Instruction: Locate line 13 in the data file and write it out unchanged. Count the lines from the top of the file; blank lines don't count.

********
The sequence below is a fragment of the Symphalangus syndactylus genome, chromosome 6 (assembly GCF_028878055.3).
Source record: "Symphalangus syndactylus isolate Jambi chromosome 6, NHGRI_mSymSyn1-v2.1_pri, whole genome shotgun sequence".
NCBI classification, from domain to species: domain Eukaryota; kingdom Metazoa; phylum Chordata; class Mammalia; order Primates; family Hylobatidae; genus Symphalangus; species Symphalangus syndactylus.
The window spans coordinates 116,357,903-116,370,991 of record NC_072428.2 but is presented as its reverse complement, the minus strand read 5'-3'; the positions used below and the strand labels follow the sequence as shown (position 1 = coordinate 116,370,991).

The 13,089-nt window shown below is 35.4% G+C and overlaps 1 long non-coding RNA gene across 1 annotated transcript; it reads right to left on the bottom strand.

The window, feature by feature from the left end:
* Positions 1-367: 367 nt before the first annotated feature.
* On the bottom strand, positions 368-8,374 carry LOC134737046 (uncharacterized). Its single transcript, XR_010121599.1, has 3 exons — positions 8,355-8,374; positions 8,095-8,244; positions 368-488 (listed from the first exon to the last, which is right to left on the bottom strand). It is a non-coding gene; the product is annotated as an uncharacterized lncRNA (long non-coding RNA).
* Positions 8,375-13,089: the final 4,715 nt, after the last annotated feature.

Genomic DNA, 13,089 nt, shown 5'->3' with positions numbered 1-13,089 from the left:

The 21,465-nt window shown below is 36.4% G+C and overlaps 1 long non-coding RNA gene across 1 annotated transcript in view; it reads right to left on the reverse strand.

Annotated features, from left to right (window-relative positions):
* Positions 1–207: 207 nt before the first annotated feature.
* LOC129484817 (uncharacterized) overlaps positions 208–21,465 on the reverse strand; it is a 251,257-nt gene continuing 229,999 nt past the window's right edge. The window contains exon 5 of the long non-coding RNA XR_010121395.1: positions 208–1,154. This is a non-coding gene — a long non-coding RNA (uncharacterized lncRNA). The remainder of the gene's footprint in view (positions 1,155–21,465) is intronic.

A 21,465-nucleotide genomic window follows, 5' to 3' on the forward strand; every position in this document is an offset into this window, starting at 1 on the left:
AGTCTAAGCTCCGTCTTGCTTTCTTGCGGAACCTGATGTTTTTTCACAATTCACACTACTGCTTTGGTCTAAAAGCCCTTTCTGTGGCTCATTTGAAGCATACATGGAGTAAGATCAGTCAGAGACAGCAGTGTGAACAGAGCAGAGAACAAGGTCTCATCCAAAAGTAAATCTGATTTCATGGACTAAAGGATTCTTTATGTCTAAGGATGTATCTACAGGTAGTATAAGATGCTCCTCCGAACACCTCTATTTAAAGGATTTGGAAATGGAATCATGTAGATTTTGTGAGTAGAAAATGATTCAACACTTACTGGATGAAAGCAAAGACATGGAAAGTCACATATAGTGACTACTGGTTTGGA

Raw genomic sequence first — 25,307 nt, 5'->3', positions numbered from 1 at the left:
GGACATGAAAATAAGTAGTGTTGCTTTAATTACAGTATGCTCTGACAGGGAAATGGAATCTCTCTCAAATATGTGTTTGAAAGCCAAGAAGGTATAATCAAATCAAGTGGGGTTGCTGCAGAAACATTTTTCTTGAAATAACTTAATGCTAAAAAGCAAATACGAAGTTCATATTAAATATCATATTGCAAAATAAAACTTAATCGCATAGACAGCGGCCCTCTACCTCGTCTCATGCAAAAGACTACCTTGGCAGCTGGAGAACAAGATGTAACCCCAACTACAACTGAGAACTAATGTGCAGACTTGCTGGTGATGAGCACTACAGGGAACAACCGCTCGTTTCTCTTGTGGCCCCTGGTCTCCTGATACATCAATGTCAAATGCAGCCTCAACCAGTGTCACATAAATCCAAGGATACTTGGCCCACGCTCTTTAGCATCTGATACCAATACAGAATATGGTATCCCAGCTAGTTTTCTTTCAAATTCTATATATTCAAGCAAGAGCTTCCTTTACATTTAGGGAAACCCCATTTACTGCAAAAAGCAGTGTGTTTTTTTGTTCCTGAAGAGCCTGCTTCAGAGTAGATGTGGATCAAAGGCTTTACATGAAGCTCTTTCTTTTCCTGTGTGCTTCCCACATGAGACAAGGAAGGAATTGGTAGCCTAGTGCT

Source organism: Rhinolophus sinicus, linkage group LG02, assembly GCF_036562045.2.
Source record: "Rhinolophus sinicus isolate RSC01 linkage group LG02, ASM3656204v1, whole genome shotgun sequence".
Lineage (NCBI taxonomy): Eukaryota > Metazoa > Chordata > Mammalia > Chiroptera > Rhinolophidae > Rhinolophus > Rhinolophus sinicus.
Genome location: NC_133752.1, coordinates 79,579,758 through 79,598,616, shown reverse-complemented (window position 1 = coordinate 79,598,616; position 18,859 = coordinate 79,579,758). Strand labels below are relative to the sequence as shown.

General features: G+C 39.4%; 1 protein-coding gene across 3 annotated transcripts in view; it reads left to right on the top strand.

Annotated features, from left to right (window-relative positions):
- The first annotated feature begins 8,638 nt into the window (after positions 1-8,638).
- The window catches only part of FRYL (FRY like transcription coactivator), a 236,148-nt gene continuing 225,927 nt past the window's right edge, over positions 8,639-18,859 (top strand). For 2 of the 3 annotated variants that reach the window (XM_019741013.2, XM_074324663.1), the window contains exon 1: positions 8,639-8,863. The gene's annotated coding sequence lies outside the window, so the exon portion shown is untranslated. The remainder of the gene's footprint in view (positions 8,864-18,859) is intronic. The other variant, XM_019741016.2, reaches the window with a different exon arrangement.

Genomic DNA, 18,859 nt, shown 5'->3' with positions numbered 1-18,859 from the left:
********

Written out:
* Positions 1–207: 207 nt before the first annotated feature.